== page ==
President's Stimulus Plan Tests Power of Persuasion
Friday, February 6, 2009
Attempting to persuade a nervous nation and skeptical lawmakers to back his economic rescue plan, President Obama has morphed into the nation's fiscal salesman in chief, pitching his prescription for financial recovery everywhere he can.
Obama may be hoping that his interpersonal skills can help blunt political and philosophical opposition to his plan, but so far he is having mixed results.
Yesterday, as the Senate struggled to pare a $920 billion version of his stimulus package, Obama took his first trip on Air Force One, to Williamsburg, where he delivered a speech stressing the "urgency" of a massive government response to the teetering economy. It was a theme echoed in his first opinion piece published yesterday in The Washington Post.
That followed a series of network television interviews on Tuesday conducted from the Oval Office. Despite the distraction of former senator Thomas A. Daschle's tax problems, the president largely stayed on message, personally selling the Obama recovery plan.
"We're confident that the message of the stimulus package is getting through," press secretary Robert Gibbs told reporters yesterday. "Whether it's a news interview or a press conference, it gives him the ability to talk not just to people here but people all over the country."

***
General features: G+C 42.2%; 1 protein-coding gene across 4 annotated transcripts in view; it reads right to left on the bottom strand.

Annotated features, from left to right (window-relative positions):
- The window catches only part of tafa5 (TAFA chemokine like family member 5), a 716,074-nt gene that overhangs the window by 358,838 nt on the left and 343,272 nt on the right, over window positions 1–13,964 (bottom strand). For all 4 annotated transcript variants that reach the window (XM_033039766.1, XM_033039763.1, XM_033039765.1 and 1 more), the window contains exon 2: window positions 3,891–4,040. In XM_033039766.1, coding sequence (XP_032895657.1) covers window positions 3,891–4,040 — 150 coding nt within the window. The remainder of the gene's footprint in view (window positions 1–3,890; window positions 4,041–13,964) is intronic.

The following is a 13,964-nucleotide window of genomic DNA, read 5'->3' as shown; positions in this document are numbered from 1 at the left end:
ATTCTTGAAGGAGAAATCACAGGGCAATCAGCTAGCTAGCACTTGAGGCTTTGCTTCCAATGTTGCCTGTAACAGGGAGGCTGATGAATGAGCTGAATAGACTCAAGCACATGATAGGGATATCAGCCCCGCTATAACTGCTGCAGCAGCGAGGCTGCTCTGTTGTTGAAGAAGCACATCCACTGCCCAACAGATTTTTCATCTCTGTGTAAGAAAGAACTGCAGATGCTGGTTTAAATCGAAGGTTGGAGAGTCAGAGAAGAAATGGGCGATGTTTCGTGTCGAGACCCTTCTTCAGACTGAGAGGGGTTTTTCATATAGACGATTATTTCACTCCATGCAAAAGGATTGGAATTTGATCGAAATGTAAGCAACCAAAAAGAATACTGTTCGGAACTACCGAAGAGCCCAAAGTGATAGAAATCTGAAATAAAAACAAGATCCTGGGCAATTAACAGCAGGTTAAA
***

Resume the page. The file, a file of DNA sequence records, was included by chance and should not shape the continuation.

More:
Meanwhile, the president repeated his plea for the stimulus plan as he toured the Energy Department for the first time.
"The time for talk is over," a stern Obama told the department's employees. "The time for action is now, because we know that if we do not act, a bad situation will become dramatically worse. Crisis could turn into catastrophe for families and businesses across the country."
But Obama's personal lobbying and public relations efforts have not always succeeded. He spent hours behind closed doors with Republican House members, only to see them vote as a bloc against his stimulus plan. Public opinion polls suggest Americans remain largely unengaged by the stimulus plan and divided over whether it deserves passage.
In Congress, many lawmakers say calls from their constituents are running wildly against spending so much money to stimulate the economy, despite the president's full-throated endorsements.
It is an early reminder that there are limits to presidential power, even for a charismatic new chief executive who is immensely popular with the American people. "Obama wants a different politics, but the system of a bill becoming a law hasn't changed," said Paul Light, a professor of public policy at New York University. The House vote "suggests he may not yet understand the institutional checks and balances that limit a president's salesmanship."
Just days into his presidency, Obama and his aides have fielded questions about his ineffectiveness as senators began trimming pieces from the legislation that House Democrats had assembled with Obama's blessing.
During his television interviews this week, Obama was asked whether his administration had lost control of the narrative as the legislative battles escalated.